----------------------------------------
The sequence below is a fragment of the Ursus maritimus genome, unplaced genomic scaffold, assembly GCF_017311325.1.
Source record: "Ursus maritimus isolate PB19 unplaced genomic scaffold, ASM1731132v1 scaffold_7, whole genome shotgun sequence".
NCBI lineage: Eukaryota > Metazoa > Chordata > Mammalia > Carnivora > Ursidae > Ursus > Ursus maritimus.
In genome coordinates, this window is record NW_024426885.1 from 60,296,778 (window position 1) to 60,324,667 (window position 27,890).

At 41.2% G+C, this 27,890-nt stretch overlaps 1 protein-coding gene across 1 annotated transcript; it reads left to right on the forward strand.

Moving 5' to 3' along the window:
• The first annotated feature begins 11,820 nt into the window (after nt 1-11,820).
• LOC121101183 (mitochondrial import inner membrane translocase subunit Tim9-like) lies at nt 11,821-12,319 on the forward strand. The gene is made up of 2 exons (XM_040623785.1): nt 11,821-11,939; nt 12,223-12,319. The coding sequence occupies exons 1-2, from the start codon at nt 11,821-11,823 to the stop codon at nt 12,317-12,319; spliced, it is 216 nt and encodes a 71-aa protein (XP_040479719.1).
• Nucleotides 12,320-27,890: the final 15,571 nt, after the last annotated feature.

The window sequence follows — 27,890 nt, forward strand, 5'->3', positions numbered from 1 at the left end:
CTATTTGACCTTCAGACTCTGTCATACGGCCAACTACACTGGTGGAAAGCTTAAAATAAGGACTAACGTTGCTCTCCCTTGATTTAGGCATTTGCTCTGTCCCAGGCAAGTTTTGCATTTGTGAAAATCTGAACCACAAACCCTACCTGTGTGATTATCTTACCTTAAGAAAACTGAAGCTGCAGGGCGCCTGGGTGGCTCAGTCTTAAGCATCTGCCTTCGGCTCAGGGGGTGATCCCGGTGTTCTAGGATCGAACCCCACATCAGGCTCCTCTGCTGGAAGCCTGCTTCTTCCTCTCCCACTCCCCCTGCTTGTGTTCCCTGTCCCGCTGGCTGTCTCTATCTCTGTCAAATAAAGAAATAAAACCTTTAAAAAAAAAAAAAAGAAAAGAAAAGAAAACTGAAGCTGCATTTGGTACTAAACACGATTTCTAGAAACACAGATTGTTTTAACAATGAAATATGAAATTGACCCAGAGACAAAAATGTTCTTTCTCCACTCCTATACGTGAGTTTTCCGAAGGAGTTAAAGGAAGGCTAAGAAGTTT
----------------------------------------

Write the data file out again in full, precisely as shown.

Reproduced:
The sequence below is a fragment of the Ursus maritimus genome, unplaced genomic scaffold, assembly GCF_017311325.1.
Source record: "Ursus maritimus isolate PB19 unplaced genomic scaffold, ASM1731132v1 scaffold_7, whole genome shotgun sequence".
NCBI lineage: Eukaryota > Metazoa > Chordata > Mammalia > Carnivora > Ursidae > Ursus > Ursus maritimus.
In genome coordinates, this window is record NW_024426885.1 from 60,296,778 (window position 1) to 60,324,667 (window position 27,890).

At 41.2% G+C, this 27,890-nt stretch overlaps 1 protein-coding gene across 1 annotated transcript; it reads left to right on the forward strand.

Moving 5' to 3' along the window:
• The first annotated feature begins 11,820 nt into the window (after nt 1-11,820).
• LOC121101183 (mitochondrial import inner membrane translocase subunit Tim9-like) lies at nt 11,821-12,319 on the forward strand. The gene is made up of 2 exons (XM_040623785.1): nt 11,821-11,939; nt 12,223-12,319. The coding sequence occupies exons 1-2, from the start codon at nt 11,821-11,823 to the stop codon at nt 12,317-12,319; spliced, it is 216 nt and encodes a 71-aa protein (XP_040479719.1).
• Nucleotides 12,320-27,890: the final 15,571 nt, after the last annotated feature.

The window sequence follows — 27,890 nt, forward strand, 5'->3', positions numbered from 1 at the left end:
CTATTTGACCTTCAGACTCTGTCATACGGCCAACTACACTGGTGGAAAGCTTAAAATAAGGACTAACGTTGCTCTCCCTTGATTTAGGCATTTGCTCTGTCCCAGGCAAGTTTTGCATTTGTGAAAATCTGAACCACAAACCCTACCTGTGTGATTATCTTACCTTAAGAAAACTGAAGCTGCAGGGCGCCTGGGTGGCTCAGTCTTAAGCATCTGCCTTCGGCTCAGGGGGTGATCCCGGTGTTCTAGGATCGAACCCCACATCAGGCTCCTCTGCTGGAAGCCTGCTTCTTCCTCTCCCACTCCCCCTGCTTGTGTTCCCTGTCCCGCTGGCTGTCTCTATCTCTGTCAAATAAAGAAATAAAACCTTTAAAAAAAAAAAAAAGAAAAGAAAAGAAAACTGAAGCTGCATTTGGTACTAAACACGATTTCTAGAAACACAGATTGTTTTAACAATGAAATATGAAATTGACCCAGAGACAAAAATGTTCTTTCTCCACTCCTATACGTGAGTTTTCCGAAGGAGTTAAAGGAAGGCTAAGAAGTTT